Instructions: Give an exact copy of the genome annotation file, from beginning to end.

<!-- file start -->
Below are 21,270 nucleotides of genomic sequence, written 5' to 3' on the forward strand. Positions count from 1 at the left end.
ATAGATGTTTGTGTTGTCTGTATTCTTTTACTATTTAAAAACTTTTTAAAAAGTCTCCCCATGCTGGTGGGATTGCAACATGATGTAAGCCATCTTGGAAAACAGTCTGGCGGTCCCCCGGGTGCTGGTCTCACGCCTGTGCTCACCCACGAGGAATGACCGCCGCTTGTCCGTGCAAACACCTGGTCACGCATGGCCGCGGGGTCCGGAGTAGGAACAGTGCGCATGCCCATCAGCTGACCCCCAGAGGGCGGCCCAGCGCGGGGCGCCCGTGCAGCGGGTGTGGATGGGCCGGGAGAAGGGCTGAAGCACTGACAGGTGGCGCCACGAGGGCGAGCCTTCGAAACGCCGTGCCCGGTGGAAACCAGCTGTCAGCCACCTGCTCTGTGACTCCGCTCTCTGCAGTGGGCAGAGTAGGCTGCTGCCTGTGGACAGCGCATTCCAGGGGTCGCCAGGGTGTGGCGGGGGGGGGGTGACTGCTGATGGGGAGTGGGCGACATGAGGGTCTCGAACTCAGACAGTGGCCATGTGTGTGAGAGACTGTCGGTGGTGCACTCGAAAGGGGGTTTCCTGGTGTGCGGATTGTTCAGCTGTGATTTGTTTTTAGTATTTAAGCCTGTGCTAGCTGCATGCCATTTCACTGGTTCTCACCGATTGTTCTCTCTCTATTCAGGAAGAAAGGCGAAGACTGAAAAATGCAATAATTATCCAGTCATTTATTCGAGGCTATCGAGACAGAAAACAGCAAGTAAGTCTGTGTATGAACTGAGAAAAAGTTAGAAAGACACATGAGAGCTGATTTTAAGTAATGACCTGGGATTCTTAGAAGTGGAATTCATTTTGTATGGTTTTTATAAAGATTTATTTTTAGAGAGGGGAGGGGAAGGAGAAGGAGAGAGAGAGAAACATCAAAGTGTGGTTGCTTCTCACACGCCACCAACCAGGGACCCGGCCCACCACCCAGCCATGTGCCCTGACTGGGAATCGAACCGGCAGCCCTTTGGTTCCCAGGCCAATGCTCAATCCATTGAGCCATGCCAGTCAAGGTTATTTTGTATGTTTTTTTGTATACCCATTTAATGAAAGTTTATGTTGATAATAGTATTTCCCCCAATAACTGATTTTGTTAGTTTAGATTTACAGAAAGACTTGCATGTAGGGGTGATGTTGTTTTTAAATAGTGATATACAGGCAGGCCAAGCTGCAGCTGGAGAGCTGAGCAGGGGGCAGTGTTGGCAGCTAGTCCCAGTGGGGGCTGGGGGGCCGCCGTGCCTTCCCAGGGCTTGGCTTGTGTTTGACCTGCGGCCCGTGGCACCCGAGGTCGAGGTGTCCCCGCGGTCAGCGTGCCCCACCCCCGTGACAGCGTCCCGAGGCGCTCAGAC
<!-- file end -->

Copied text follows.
Below are 21,270 nucleotides of genomic sequence, written 5' to 3' on the forward strand. Positions count from 1 at the left end.
ATAGATGTTTGTGTTGTCTGTATTCTTTTACTATTTAAAAACTTTTTAAAAAGTCTCCCCATGCTGGTGGGATTGCAACATGATGTAAGCCATCTTGGAAAACAGTCTGGCGGTCCCCCGGGTGCTGGTCTCACGCCTGTGCTCACCCACGAGGAATGACCGCCGCTTGTCCGTGCAAACACCTGGTCACGCATGGCCGCGGGGTCCGGAGTAGGAACAGTGCGCATGCCCATCAGCTGACCCCCAGAGGGCGGCCCAGCGCGGGGCGCCCGTGCAGCGGGTGTGGATGGGCCGGGAGAAGGGCTGAAGCACTGACAGGTGGCGCCACGAGGGCGAGCCTTCGAAACGCCGTGCCCGGTGGAAACCAGCTGTCAGCCACCTGCTCTGTGACTCCGCTCTCTGCAGTGGGCAGAGTAGGCTGCTGCCTGTGGACAGCGCATTCCAGGGGTCGCCAGGGTGTGGCGGGGGGGGGGTGACTGCTGATGGGGAGTGGGCGACATGAGGGTCTCGAACTCAGACAGTGGCCATGTGTGTGAGAGACTGTCGGTGGTGCACTCGAAAGGGGGTTTCCTGGTGTGCGGATTGTTCAGCTGTGATTTGTTTTTAGTATTTAAGCCTGTGCTAGCTGCATGCCATTTCACTGGTTCTCACCGATTGTTCTCTCTCTATTCAGGAAGAAAGGCGAAGACTGAAAAATGCAATAATTATCCAGTCATTTATTCGAGGCTATCGAGACAGAAAACAGCAAGTAAGTCTGTGTATGAACTGAGAAAAAGTTAGAAAGACACATGAGAGCTGATTTTAAGTAATGACCTGGGATTCTTAGAAGTGGAATTCATTTTGTATGGTTTTTATAAAGATTTATTTTTAGAGAGGGGAGGGGAAGGAGAAGGAGAGAGAGAGAAACATCAAAGTGTGGTTGCTTCTCACACGCCACCAACCAGGGACCCGGCCCACCACCCAGCCATGTGCCCTGACTGGGAATCGAACCGGCAGCCCTTTGGTTCCCAGGCCAATGCTCAATCCATTGAGCCATGCCAGTCAAGGTTATTTTGTATGTTTTTTTGTATACCCATTTAATGAAAGTTTATGTTGATAATAGTATTTCCCCCAATAACTGATTTTGTTAGTTTAGATTTACAGAAAGACTTGCATGTAGGGGTGATGTTGTTTTTAAATAGTGATATACAGGCAGGCCAAGCTGCAGCTGGAGAGCTGAGCAGGGGGCAGTGTTGGCAGCTAGTCCCAGTGGGGGCTGGGGGGCCGCCGTGCCTTCCCAGGGCTTGGCTTGTGTTTGACCTGCGGCCCGTGGCACCCGAGGTCGAGGTGTCCCCGCGGTCAGCGTGCCCCACCCCCGTGACAGCGTCCCGAGGCGCTCAGAC